Male Maintenance Professionals Don’t Like Women Maintenance Professionals

Male Maintenance Professionals Don’t Like Women Maintenance Professionals

The title says it all. Go ahead and admit it out loud. Male maintenance professionals don’t like women maintenance professionals and don’t want them in the industry. They do everything they can to make the work experience of women in the hangar miserable, or worse, untenable so they will quit or move on. Convince me otherwise. Men don’t even want women to be aircraft mechanics at all. All the talk of diversity, equity, and inclusion in the aviation maintenance industry is BS. If you are not a Caucasian man, you aren’t welcome in aviation maintenance. I can’t say it any more clearly than this.

There’s no doubt that being a female mechanic comes with a set of challenges like no other. In this largely male-dominated profession, women may find themselves facing stereotypes and discrimination, and they may find it difficult to find mentors and role models who can help them navigate their career. And those are the good and easy parts of being a woman in aviation maintenance.

Women working in male-dominated industries face a variety of challenges in addition to sexual harassment. Some of those challenges include societal expectations and beliefs that question women’s leadership and managerial abilities. Still to this day, deeply ingrained stereotypes exist, even though companies talk about how welcoming and open they are. It often leads women to take on necessary but rarely rewarded ancillary duties like “office housework” that can take away from their real job duties.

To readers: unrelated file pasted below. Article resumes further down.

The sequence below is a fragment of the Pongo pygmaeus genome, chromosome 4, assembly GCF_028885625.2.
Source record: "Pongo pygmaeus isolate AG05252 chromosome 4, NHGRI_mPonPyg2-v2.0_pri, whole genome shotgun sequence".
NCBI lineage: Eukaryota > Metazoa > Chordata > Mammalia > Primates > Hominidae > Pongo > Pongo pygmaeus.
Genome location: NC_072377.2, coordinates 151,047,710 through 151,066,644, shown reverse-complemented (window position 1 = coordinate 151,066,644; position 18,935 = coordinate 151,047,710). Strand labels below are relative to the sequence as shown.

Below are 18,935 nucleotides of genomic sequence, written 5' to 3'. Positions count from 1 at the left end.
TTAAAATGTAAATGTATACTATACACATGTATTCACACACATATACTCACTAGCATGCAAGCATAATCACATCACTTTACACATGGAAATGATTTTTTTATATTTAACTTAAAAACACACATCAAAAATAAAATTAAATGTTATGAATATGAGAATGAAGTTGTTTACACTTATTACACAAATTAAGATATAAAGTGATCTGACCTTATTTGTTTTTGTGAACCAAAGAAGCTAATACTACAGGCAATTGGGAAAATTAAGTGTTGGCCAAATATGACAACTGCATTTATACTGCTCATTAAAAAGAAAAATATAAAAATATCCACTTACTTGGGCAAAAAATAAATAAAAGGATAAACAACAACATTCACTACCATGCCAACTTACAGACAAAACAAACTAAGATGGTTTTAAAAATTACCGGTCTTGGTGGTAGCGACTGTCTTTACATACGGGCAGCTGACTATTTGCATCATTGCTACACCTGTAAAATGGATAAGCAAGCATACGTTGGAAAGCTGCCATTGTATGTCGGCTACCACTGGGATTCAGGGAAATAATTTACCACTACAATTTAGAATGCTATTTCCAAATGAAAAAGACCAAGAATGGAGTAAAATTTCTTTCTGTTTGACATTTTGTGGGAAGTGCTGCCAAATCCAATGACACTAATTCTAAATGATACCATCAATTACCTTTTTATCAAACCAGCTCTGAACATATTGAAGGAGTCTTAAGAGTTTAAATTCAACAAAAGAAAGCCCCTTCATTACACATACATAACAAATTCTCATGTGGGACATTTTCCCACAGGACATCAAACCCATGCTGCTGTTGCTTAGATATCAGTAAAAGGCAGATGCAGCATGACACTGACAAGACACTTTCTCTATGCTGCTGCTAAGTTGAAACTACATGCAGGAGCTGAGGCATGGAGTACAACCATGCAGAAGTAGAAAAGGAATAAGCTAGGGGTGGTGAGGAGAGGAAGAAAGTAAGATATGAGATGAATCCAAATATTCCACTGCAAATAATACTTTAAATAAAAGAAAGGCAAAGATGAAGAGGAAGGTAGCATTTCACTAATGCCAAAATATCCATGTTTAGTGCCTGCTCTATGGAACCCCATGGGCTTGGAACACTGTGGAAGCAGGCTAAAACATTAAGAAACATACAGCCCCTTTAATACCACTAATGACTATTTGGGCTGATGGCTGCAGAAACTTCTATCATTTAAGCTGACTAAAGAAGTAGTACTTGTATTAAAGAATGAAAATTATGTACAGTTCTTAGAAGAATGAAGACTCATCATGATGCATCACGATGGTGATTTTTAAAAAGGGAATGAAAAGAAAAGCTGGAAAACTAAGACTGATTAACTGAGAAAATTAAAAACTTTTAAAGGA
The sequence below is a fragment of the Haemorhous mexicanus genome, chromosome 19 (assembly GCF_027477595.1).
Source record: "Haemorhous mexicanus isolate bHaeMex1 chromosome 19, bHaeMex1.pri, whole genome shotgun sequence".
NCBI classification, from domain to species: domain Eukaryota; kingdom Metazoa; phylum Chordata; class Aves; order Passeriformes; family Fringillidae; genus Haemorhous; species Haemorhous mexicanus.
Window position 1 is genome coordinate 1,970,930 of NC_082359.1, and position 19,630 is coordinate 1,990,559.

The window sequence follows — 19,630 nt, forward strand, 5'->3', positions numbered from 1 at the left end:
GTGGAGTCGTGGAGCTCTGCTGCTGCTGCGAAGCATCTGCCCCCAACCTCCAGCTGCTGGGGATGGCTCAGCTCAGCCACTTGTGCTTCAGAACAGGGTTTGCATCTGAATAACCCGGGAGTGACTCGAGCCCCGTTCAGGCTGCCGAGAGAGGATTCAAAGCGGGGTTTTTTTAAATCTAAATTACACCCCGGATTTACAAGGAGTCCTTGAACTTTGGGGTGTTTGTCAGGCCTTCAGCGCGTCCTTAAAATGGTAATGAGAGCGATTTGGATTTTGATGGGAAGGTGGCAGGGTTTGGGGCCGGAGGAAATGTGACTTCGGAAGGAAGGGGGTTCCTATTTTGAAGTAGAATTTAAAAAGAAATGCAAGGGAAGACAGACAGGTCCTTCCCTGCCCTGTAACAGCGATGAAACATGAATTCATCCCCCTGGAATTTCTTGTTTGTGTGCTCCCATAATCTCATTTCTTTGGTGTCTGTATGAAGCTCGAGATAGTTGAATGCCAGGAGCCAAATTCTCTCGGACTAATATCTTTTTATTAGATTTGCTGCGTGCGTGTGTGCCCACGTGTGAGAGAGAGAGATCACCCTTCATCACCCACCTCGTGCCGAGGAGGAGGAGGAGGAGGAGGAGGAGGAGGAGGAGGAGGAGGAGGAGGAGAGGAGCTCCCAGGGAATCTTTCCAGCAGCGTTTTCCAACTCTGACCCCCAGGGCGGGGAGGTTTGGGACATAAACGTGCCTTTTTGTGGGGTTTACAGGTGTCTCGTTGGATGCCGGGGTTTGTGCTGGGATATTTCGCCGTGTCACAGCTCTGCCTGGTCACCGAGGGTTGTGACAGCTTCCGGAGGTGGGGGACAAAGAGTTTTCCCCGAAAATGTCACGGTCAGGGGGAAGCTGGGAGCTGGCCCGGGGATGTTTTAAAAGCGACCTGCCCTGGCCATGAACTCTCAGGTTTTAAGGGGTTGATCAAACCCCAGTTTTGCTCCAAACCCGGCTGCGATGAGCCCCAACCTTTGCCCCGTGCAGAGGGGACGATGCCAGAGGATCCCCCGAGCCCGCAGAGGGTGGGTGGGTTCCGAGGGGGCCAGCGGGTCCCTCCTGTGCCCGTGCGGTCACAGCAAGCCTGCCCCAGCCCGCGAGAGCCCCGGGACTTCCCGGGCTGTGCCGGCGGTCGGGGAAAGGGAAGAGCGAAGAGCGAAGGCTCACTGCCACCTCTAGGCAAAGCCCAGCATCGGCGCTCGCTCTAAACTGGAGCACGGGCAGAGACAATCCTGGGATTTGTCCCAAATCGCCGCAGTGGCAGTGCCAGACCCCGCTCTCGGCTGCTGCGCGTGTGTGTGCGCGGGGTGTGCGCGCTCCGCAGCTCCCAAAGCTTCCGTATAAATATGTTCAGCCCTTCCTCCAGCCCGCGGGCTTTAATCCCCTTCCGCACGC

Here are some lived examples of things women have experienced in our beloved industry as stated by women in the industry. “Finding a job where a female feels welcome is a challenge,” said one woman who runs a training business and is both a pilot, flight instructor, and A&P mechanic. “I rarely feel welcome as a customer so feeling welcome as an employee is a real challenge.”

Another woman mechanic reported being alone in a work truck with another mechanic on the job. He said to her, “Women have no business in aviation, your t*ts and cl*t make you a distraction.” The woman mechanic contacted that company’s human resources department to report the incident, which would have made anyone uncomfortable in a professional workplace. The vice president of the company spoke with the man but did not speak to her. A message was passed down that she must have misunderstood him. Stories like this abound and leaving one toxic environment can mean starting from ground zero at another.

Reports of being harassed, both sexual harassment and general harassment, are part and parcel for women mechanics. Being stalked by fellow employees has been reported. Having co-workers trash the reputation of female mechanics has been reported.

When I reached out to another career female mechanic and asked if she had stories to share about the work environment being difficult for women in aviation maintenance she replied, “Every work night, Joy. [And for] my whole 24-year career. Where oh where to begin. Stronger for it but frankly tired of the BS.”